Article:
A big deal is made in any examination of the Old West of law and order. It’s hard to think about any Old West set-up without thinking about the sheriff…and outlaws. Whether he’s the white hat-wearing hero of the day or the crooked, corrupt misery in people’s lives, the lawman is a key western figure.
This holds true for the town of Cold Springs, Montana, where my Montana Romance series takes place. If you’ve ready any of the books, you know that the good folks of Cold Springs have had a devil of a time getting a good sheriff. At the same time, they have a stalwart defender in Christian Avery, the justice of the peace and hero of the latest installment of the series, In Your Arms.
But what exactly is a justice of the peace? What did they do and who would they have been? How does that fit in with the sheriff in any town or the government?
In the early days of the west, law was unorganized and piecemeal. So many of the towns of the west grew up overnight based on the natural resources nearby (gold, land, cattle). Often local law was decided by a town council or less formal organizations of citizens and enforced by vigilante groups—which basically meant random groups of concerned citizens who had had enough lawlessness.
The exception to this, by the way, was San Francisco. Even in its earliest days, San Francisco had a formal police force. As early as 1849, the city had laws and a dedicated force of men patrolling the streets and cleaning up crime. Then again, San Francisco was way ahead of a lot of cities in the west.
As for most cities, as you might imagine, as settlements grew, populations increased, governments were more codified, and territories turned into states, the law was more carefully enforced. Men—and yes, sometimes women, believe it or not—were hired with the specific purpose of maintaining order in a city. However, what that lawmen was called varied from place to place. Sheriff, marshal, policeman, or constable, the title didn’t matter. In fact, it can get downright confusing when looking at western history figuring out who outranked who or what their duties entailed based on titles alone.
For some locations at a few very specific times—Dodge City, Kansas in the 1870s, for example, or Lincoln County, New Mexico in 1878—a lawman had his hands full. The thing about the vastness and independence of the Old West was that it attracted, shall we say, non-conformist, anti-social types, like the James-Younger gang, the Wild Bunch, or the entire mess of personal armies made up of killers that were involved in the Lincoln County War. We think of the entire Old West as being all about outlaws, but more than a few contemporaries lamented the fact that so many of the troublemakers came from back east and were only in the west because it was easier to hide out.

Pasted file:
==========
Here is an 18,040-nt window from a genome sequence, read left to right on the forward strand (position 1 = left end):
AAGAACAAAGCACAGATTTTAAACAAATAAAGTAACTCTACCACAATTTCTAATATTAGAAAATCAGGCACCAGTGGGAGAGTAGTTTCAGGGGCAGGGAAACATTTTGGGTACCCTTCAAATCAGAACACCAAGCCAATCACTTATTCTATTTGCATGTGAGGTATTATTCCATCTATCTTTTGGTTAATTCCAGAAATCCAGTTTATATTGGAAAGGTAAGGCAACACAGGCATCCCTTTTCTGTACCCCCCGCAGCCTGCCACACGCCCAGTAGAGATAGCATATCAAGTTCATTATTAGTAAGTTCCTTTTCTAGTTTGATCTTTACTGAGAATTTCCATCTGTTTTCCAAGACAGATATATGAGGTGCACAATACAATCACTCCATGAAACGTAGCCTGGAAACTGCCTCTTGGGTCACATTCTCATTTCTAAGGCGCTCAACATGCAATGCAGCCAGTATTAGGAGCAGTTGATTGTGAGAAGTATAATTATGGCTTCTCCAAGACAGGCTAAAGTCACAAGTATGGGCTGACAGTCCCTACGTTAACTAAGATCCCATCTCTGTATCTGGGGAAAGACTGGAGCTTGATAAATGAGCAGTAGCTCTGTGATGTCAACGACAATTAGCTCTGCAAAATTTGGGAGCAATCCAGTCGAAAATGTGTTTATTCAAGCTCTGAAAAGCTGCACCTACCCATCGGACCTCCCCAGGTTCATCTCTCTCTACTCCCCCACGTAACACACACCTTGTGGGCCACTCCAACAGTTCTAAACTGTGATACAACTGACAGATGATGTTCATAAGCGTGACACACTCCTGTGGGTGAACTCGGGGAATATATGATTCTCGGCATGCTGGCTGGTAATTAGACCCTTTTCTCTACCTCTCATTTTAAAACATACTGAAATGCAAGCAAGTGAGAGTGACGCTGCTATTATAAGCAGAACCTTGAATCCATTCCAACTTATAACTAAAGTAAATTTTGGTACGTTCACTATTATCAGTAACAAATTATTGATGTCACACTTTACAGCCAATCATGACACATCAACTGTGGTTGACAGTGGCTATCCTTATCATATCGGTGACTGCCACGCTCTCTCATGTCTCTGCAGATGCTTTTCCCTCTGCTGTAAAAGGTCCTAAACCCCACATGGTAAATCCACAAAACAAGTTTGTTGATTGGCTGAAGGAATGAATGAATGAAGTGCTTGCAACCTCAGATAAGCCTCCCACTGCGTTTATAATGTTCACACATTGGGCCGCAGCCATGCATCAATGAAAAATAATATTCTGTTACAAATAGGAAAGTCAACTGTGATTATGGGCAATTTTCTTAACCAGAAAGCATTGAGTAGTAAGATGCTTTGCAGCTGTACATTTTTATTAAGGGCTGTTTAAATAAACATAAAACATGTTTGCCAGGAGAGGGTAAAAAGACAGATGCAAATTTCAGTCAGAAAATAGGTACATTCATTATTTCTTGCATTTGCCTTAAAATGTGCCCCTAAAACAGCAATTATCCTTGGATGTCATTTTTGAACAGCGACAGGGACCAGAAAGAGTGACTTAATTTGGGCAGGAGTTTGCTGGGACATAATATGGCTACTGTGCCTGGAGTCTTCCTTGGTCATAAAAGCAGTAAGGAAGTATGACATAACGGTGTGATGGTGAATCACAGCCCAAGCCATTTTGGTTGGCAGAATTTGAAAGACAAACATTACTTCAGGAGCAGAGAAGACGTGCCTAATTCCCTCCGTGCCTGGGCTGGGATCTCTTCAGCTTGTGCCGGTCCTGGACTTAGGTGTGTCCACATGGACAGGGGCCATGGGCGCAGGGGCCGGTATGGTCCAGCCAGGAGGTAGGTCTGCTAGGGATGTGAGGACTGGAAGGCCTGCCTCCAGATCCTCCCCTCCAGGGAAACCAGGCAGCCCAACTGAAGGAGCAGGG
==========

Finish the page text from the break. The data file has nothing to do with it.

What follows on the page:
Most lawmen of the Old West, however, never fired their gun in the line of duty. In fact, even though we in the modern world have this picture of robbery and murder being the big crimes of the west, in reality those infractions made up a teensy percentage of offenses. Most lawmen spent their time dragging drunks to jail to sleep it off, collecting debts and taxes, hassling vagrants, and settling petty disputes. Not exactly the stuff of pulp fiction.
More than that, the position of sheriff (marshal, policemen, constable, whatever it was called) was usually a temporary one. Often the sheriff was appointed by the town council. Just as often they left the job and did something out. Now and then lawmen turned on the law and became criminals themselves. A good sheriff was worth his weight in goal, as the town of Cold Springs well knows and will find out in the final book of the series, Somebody to Love (coming April 2014-ish).
Okay, but what about other aspects of the law? What about justice of the peace? What about Christian Avery?
Actually, the justice of the peace was an essential fixture in a society that was spread out and often far away from actual courts. Big cities, like Denver and good old San Francisco, had court systems where major crimes were tried. Smaller cities didn’t have that luxury. There were traveling judges who made a circuit through various territories to hear cases, but they only made to any given town once in a very blue moon.
What to do in the meantime? Elect a justice of the peace. The justice of the peace didn’t have to be a lawyer (like Christian is) or connected with law or justice in any way. The job of the justice of the peace was to solve disputes and mete out justice when a judge was not available. He could be anyone elected by the town or appointed by the town council. In a lot of cases, he was a well-trusted man from the community, someone who everyone else agreed could be fair and impartial in the face of a dispute.
But if there’s one thing you remember about law and order in the Old West, let it be this: There wasn’t really as much serious lawlessness as the media has portrayed. So much of life on the frontier was about surviving and building a new community in the wilderness that there wasn’t time for routine crime. The biggest problems were those connected to survival: horse and livestock theft, land disputes, fights between neighbors, and crimes against women committed by unruly men who had been away from women for too long. Still, men like Christian Avery, Justice of the Peace, were important figures in western society.